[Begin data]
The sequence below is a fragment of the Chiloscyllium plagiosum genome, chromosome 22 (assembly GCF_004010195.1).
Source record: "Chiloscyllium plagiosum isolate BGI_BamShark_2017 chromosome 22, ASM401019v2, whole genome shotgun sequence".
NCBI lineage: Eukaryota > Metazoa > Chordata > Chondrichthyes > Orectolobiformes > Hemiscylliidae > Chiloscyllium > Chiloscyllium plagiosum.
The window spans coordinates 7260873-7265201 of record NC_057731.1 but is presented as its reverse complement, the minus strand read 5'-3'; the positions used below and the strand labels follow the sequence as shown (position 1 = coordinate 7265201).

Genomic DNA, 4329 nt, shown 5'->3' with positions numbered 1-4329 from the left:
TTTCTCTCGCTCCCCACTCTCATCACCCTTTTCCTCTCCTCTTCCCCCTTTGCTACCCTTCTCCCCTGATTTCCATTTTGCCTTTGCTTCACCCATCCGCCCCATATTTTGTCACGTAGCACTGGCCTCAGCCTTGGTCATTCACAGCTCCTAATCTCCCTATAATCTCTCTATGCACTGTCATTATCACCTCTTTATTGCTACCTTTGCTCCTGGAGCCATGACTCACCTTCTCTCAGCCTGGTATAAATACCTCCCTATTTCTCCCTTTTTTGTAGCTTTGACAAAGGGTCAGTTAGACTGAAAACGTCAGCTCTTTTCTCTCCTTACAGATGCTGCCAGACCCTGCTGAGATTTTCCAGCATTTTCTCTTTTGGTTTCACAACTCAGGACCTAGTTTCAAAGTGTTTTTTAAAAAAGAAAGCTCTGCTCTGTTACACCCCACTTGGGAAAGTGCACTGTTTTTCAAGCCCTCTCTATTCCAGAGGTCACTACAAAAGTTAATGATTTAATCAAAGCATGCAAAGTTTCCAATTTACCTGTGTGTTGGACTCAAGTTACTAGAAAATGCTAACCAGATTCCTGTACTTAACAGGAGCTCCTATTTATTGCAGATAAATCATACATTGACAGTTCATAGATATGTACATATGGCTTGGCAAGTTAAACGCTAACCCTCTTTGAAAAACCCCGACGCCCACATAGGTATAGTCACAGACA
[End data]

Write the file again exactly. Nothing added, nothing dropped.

The sequence below is a fragment of the Chiloscyllium plagiosum genome, chromosome 22 (assembly GCF_004010195.1).
Source record: "Chiloscyllium plagiosum isolate BGI_BamShark_2017 chromosome 22, ASM401019v2, whole genome shotgun sequence".
NCBI lineage: Eukaryota > Metazoa > Chordata > Chondrichthyes > Orectolobiformes > Hemiscylliidae > Chiloscyllium > Chiloscyllium plagiosum.
The window spans coordinates 7260873-7265201 of record NC_057731.1 but is presented as its reverse complement, the minus strand read 5'-3'; the positions used below and the strand labels follow the sequence as shown (position 1 = coordinate 7265201).

Genomic DNA, 4329 nt, shown 5'->3' with positions numbered 1-4329 from the left:
TTTCTCTCGCTCCCCACTCTCATCACCCTTTTCCTCTCCTCTTCCCCCTTTGCTACCCTTCTCCCCTGATTTCCATTTTGCCTTTGCTTCACCCATCCGCCCCATATTTTGTCACGTAGCACTGGCCTCAGCCTTGGTCATTCACAGCTCCTAATCTCCCTATAATCTCTCTATGCACTGTCATTATCACCTCTTTATTGCTACCTTTGCTCCTGGAGCCATGACTCACCTTCTCTCAGCCTGGTATAAATACCTCCCTATTTCTCCCTTTTTTGTAGCTTTGACAAAGGGTCAGTTAGACTGAAAACGTCAGCTCTTTTCTCTCCTTACAGATGCTGCCAGACCCTGCTGAGATTTTCCAGCATTTTCTCTTTTGGTTTCACAACTCAGGACCTAGTTTCAAAGTGTTTTTTAAAAAAGAAAGCTCTGCTCTGTTACACCCCACTTGGGAAAGTGCACTGTTTTTCAAGCCCTCTCTATTCCAGAGGTCACTACAAAAGTTAATGATTTAATCAAAGCATGCAAAGTTTCCAATTTACCTGTGTGTTGGACTCAAGTTACTAGAAAATGCTAACCAGATTCCTGTACTTAACAGGAGCTCCTATTTATTGCAGATAAATCATACATTGACAGTTCATAGATATGTACATATGGCTTGGCAAGTTAAACGCTAACCCTCTTTGAAAAACCCCGACGCCCACATAGGTATAGTCACAGACA